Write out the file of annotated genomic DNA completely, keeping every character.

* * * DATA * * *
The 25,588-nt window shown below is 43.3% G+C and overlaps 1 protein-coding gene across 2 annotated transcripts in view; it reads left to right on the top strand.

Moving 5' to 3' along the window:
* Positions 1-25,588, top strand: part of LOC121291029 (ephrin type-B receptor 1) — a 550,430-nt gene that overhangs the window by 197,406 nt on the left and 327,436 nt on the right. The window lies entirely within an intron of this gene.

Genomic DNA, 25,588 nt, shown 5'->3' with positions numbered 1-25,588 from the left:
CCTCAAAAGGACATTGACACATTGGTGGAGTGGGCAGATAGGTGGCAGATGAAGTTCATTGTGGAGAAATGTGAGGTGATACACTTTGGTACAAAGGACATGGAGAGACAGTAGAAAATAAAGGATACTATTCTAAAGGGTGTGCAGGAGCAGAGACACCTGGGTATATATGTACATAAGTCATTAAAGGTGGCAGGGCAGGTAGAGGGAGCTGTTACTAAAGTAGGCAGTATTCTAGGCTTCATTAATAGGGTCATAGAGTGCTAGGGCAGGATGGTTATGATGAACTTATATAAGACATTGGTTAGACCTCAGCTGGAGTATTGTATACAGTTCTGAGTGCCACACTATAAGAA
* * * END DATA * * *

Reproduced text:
The 25,588-nt window shown below is 43.3% G+C and overlaps 1 protein-coding gene across 2 annotated transcripts in view; it reads left to right on the top strand.

Moving 5' to 3' along the window:
* Positions 1-25,588, top strand: part of LOC121291029 (ephrin type-B receptor 1) — a 550,430-nt gene that overhangs the window by 197,406 nt on the left and 327,436 nt on the right. The window lies entirely within an intron of this gene.

Genomic DNA, 25,588 nt, shown 5'->3' with positions numbered 1-25,588 from the left:
CCTCAAAAGGACATTGACACATTGGTGGAGTGGGCAGATAGGTGGCAGATGAAGTTCATTGTGGAGAAATGTGAGGTGATACACTTTGGTACAAAGGACATGGAGAGACAGTAGAAAATAAAGGATACTATTCTAAAGGGTGTGCAGGAGCAGAGACACCTGGGTATATATGTACATAAGTCATTAAAGGTGGCAGGGCAGGTAGAGGGAGCTGTTACTAAAGTAGGCAGTATTCTAGGCTTCATTAATAGGGTCATAGAGTGCTAGGGCAGGATGGTTATGATGAACTTATATAAGACATTGGTTAGACCTCAGCTGGAGTATTGTATACAGTTCTGAGTGCCACACTATAAGAA